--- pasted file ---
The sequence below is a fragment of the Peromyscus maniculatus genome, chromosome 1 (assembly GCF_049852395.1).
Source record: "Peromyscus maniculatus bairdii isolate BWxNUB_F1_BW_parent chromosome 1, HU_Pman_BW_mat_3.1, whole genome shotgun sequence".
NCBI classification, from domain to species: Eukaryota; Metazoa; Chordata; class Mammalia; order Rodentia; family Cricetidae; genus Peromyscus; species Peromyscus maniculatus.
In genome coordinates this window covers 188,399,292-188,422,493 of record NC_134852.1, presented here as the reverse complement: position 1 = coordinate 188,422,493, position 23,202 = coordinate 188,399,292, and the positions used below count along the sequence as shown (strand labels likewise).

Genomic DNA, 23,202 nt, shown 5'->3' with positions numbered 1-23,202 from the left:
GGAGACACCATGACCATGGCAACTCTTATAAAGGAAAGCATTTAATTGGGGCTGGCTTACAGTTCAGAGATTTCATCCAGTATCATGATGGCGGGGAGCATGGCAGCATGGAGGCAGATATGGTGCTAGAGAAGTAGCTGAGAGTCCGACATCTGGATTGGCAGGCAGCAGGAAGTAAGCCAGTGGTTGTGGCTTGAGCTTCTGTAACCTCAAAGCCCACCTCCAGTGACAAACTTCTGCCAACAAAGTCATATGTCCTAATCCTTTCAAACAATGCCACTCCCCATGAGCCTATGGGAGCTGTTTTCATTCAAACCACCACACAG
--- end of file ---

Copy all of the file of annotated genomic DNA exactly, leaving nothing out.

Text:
The sequence below is a fragment of the Peromyscus maniculatus genome, chromosome 1 (assembly GCF_049852395.1).
Source record: "Peromyscus maniculatus bairdii isolate BWxNUB_F1_BW_parent chromosome 1, HU_Pman_BW_mat_3.1, whole genome shotgun sequence".
NCBI classification, from domain to species: Eukaryota; Metazoa; Chordata; class Mammalia; order Rodentia; family Cricetidae; genus Peromyscus; species Peromyscus maniculatus.
In genome coordinates this window covers 188,399,292-188,422,493 of record NC_134852.1, presented here as the reverse complement: position 1 = coordinate 188,422,493, position 23,202 = coordinate 188,399,292, and the positions used below count along the sequence as shown (strand labels likewise).

Genomic DNA, 23,202 nt, shown 5'->3' with positions numbered 1-23,202 from the left:
GGAGACACCATGACCATGGCAACTCTTATAAAGGAAAGCATTTAATTGGGGCTGGCTTACAGTTCAGAGATTTCATCCAGTATCATGATGGCGGGGAGCATGGCAGCATGGAGGCAGATATGGTGCTAGAGAAGTAGCTGAGAGTCCGACATCTGGATTGGCAGGCAGCAGGAAGTAAGCCAGTGGTTGTGGCTTGAGCTTCTGTAACCTCAAAGCCCACCTCCAGTGACAAACTTCTGCCAACAAAGTCATATGTCCTAATCCTTTCAAACAATGCCACTCCCCATGAGCCTATGGGAGCTGTTTTCATTCAAACCACCACACAG